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Operators don’t know how to market standalone 5G, GlobalData

It is unlikely that many people have yet heard of the first major update to 5G, called Standalone 5G, which is an increasingly common component of all carriers’ 5G networks. However, this is no surprise, as a study by leading data and analytics company GlobalData reveals that operators don’t seem to know how to market this new phase of the technology to their customers.

The study by GlobalData Technology, which involved a July 2022 audit of around 30 standalone 5G commercial deployments worldwide, concluded that although operators are keen to flag the adoption of standalone 5G in general marketing messages—largely focusing on the improved network quality and capabilities for enterprises—the number of standalone 5G references within consumer 5G service portfolios are few and far between.

Emma Mohr-McClune, Service Director at GlobalData, comments: “The lack of effective standalone 5G promotion is a real problem for the future of 5G monetization. Standalone 5G will be a vital requirement for a lot of the more exciting 5G use cases, from autonomous devices to commercial augmented and virtual reality.”

The research found that there were a few exceptional cases of standalone 5G marketing and branding, but many operators marketed standalone 5G very similarly to how operators have been marketing non-standard 5G for years.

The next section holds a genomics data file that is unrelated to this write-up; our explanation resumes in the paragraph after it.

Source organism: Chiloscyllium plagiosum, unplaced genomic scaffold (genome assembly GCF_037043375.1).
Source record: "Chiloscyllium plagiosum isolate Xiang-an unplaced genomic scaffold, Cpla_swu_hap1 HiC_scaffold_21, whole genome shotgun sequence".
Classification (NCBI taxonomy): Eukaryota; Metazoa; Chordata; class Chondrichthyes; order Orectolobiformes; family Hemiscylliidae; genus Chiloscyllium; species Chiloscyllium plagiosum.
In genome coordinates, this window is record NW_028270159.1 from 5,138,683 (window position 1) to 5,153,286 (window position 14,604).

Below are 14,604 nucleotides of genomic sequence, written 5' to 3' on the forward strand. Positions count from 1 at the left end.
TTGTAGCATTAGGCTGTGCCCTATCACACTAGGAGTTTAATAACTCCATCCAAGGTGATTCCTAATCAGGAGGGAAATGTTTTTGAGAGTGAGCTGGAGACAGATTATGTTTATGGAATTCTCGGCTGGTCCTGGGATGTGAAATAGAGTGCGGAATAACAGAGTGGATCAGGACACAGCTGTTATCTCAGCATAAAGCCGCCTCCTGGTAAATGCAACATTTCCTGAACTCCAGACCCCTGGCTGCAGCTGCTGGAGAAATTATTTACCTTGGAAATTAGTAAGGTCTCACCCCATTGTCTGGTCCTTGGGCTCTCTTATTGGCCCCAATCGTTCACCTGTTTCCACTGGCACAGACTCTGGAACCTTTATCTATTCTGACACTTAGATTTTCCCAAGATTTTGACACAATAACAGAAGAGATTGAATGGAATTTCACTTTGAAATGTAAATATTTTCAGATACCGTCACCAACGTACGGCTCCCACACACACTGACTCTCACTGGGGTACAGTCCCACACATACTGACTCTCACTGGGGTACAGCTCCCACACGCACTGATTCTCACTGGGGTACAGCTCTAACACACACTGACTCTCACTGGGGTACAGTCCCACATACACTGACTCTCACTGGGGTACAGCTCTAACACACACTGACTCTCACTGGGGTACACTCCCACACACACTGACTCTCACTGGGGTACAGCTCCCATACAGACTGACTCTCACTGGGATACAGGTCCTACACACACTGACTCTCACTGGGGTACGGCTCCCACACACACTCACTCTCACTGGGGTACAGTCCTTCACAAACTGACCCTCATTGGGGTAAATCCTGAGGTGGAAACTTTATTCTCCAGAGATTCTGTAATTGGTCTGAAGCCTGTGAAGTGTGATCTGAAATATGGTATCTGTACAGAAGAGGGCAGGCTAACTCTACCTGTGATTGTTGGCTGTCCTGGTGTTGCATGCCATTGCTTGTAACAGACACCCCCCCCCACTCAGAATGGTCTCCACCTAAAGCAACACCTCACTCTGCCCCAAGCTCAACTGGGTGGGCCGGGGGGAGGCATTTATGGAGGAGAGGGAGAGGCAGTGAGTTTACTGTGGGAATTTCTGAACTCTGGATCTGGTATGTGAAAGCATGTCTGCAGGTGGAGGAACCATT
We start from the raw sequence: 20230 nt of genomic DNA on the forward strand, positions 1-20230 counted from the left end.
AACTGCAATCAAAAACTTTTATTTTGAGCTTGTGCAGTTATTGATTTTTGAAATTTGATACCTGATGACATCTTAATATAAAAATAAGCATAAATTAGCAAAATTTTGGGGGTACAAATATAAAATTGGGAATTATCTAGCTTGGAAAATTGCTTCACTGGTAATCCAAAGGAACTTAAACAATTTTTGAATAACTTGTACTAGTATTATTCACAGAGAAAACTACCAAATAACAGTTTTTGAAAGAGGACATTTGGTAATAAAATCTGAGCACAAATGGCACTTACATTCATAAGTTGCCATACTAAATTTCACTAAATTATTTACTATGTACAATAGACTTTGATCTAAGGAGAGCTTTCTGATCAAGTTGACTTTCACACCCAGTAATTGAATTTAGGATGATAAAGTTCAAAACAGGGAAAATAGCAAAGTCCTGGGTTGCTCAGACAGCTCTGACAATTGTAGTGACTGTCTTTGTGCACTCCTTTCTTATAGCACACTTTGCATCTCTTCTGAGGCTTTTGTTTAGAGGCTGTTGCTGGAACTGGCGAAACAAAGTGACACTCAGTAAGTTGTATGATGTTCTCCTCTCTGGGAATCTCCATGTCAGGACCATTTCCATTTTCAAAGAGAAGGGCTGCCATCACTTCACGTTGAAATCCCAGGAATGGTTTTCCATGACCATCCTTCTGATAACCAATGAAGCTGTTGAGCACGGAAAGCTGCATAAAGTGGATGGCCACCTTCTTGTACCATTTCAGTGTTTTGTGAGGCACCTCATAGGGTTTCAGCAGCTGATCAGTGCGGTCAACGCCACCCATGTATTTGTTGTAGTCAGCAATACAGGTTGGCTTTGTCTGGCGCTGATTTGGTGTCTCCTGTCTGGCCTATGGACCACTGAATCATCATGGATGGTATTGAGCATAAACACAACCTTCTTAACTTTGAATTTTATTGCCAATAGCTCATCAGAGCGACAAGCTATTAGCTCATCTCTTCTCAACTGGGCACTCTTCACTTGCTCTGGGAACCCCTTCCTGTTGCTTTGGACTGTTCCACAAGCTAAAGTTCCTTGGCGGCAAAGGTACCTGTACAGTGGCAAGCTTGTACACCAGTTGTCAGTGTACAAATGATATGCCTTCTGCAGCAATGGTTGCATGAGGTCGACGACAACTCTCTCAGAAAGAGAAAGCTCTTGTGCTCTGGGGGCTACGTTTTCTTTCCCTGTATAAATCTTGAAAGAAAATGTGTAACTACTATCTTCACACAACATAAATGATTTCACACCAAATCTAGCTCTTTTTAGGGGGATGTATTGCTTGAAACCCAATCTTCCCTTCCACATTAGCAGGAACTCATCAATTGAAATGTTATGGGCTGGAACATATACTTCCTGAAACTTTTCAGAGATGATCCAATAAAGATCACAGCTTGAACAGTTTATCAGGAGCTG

Mohr-McClune continues: “The few exceptional cases—in Singapore, but also in Germany and elsewhere—make for fascinating study. In the future, we could see more operators position standalone 5G as greener, safer and more reliable than future generations of wireless technology, but the current industry is still waiting for signature use cases to give the upgrade meaning to consumers. In the meantime, we believe that most operators will focus on marketing the technology to the business sector, where there are more immediate and distinctive use cases emerging.

“In the Enterprise sector, it’s an entirely different story. Standalone 5G enables enterprises to set up their own, closed Private 5G networks, to better manage the connectivity in ultra-connected working set-ups, such as ports and mines – or even ‘slice’ the network for prioritized levels of service for mission-critical operations. The benefits, use cases and ROI are far clearer. But in selling Standalone 5G to consumers, operators are going to have to make sure they don’t repeat the same promises they spun out for non-standalone 5G, or risk appearing to contradict themselves.

CT Bureau

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